Tomorrow will be Friday. It’s a simple English sentence. Sentences like this are very common in English language teaching, but is this something a native English speaker would typically say?
Early in a child’s study, they are taught the days of the week. Teaching the days of the week often includes drilling questions and answers like this:
“What day is it today?” “Today is Thursday.”
“What day was it yesterday?” “Yesterday was Wednesday.”
“What day will it be tomorrow?” “Tomorrow will be Friday.”
Any student in a class like this would think that this is how native speakers typically talk about days of the week.
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The more natural sentence is:
“What day is it tomorrow?” “Tomorrow is Friday.”
Many teachers have been asking questions like “What day will it be tomorrow?” for as long as they can remember. But, if we stop and think, when do people actually say, “Tomorrow will be Friday”?
Well, it is possible, but quite unusual.
This raises the question of what we teach. Do we teach what the book says is “correct”, or teach the language that people use in everyday life? My students want to develop skills to communicate with people in real life.
So, what sentences do people usually use?
People typically say: “Tomorrow is Friday.”
“Tomorrow is Friday” is the more common sentence, used in most situations. Here is some data from the Corpus of Contemporary American English (COCA):
In real life tomorrow will be… is not usually used to simply express what day it is tomorrow.
98% of the examples use Tomorrow is… to refer to a day of the week. These sentences simply say what day tomorrow is:
ROBIN ROBERTS: Death At A Funeral opens in theaters tomorrow, tomorrow’s Friday, TGIF.
CHRIS ROCK: Tomorrow’s Friday, yeah.
Even when we’re not talking about days, Tomorrow is… is far more common and useful than Tomorrow will be…
The examples of tomorrow will be… in COCA typically refer to predictions or decisions for tomorrow, such as:
Tomorrow will be a good/better day. – predictionTomorrow will be a day of (mourning/prayer). – decision
Although will is less common in the sentences and graphs above, it is a very useful word in English. So when teaching, we should provide students with examples of how will is really used. In English there are many expressions that are used when talking about the future. When we give students authentic examples, they can develop a sense of how people use will and what it really means.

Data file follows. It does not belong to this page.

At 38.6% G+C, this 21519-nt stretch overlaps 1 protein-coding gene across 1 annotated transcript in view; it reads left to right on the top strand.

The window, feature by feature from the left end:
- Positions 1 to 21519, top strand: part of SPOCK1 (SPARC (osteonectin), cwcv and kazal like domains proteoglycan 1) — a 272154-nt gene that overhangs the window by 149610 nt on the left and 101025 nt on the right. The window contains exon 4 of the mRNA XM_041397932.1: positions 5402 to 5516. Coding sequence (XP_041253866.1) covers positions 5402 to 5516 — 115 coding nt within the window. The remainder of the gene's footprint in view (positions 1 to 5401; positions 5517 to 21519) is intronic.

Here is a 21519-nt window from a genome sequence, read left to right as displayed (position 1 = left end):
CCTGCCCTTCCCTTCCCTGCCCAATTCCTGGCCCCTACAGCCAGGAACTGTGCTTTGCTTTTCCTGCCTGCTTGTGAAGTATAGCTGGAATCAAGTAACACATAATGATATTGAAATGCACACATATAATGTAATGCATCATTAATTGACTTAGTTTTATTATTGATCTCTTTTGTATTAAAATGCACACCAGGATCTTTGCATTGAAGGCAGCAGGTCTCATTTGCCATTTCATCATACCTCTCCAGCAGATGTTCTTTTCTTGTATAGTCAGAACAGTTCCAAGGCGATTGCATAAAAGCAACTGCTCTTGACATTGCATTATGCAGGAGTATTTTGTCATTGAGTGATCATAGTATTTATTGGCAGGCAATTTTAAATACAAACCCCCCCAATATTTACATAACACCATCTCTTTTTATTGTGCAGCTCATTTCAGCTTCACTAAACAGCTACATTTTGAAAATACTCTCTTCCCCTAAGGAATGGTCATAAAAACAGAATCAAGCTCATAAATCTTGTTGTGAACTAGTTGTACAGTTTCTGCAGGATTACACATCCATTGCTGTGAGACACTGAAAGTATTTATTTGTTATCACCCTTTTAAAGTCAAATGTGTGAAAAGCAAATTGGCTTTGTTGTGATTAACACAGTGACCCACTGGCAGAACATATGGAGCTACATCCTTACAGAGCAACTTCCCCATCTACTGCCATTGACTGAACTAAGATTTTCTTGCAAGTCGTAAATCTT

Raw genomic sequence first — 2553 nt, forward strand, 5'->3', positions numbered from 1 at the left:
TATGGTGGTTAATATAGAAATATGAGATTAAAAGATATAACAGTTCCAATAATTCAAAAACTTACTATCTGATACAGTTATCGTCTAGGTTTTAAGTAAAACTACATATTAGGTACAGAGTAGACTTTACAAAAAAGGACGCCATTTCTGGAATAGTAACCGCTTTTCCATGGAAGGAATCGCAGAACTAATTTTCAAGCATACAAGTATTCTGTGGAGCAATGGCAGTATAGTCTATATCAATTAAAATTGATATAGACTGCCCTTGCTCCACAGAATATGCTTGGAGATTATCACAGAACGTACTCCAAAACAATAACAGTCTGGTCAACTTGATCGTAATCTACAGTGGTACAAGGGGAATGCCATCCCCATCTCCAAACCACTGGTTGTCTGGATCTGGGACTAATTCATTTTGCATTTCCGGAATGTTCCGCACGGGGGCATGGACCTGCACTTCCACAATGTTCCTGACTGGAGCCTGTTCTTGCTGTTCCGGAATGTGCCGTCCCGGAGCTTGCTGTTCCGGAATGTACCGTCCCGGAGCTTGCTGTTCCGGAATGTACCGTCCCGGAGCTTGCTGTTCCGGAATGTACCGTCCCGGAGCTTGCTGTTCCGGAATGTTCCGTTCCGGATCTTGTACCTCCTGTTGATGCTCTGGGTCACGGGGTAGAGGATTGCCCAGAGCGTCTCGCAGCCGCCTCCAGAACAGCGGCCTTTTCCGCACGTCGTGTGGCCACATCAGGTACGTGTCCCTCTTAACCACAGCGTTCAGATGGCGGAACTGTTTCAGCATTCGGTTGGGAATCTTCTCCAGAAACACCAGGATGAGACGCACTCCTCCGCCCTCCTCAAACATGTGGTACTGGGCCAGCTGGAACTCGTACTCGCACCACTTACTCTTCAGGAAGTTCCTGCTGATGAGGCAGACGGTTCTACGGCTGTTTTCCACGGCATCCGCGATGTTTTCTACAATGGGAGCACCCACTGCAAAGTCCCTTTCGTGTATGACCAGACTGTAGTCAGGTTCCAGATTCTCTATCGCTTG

Learning real-life English
If the student’s goal is to communicate with people in real life, it makes sense for the teacher to teach the English that people use in real life.
But teachers also need teaching resources. Many teachers tend to grab a book and teach from it. “Tomorrow will be…” is in textbooks, so many teachers accept it and teach it.
And this make sense. It is a perfectly grammatical sentence and people understand what you are trying to say if you use it.
But is it what people say?
Think about your own experiences with English. Look at the data above or go to a corpus and have a look for yourself. Is it common to use “tomorrow will be…” to simply refer to what day tomorrow is?
When the goal is to speak with other English speakers in real life, it makes sense to learn and use the same structures that people commonly use.
Getting the basics right
People use sentences the way they do because it makes sense to them to do so. It fits in with their understanding of how the language works.
When students practice basic sentences as they are naturally used, it helps them develop their own sense of how the language works.
After learning vocabulary or a grammar point in class, it often doesn’t really stick until we encounter people using it naturally.
I know that for me (learning Japanese), I often see people use what I learn and think “ah, so that’s how they do it!” Seeing this gives me confidence to use the structure myself.
But when the grammar that students are taught in class and real-life English doesn’t match, it only causes problems. It is hard to make the connection between what we learn and what people say.
We shouldn’t be surprised that many students have trouble making sense of English tenses and other grammar, because they’re often fed strange sentences from the beginning of their studies that simply don’t match real-world usage.
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A misunderstanding at the basic level is likely to cause bigger problems as students progress in their studies. Students will have trouble understanding more complex grammar simply because they haven’t understood the basics.
If a structure doesn’t fit the situation, so why lead students to believe that it does?
We can continue to follow tradition and teach will as a future tense marker, but at what cost?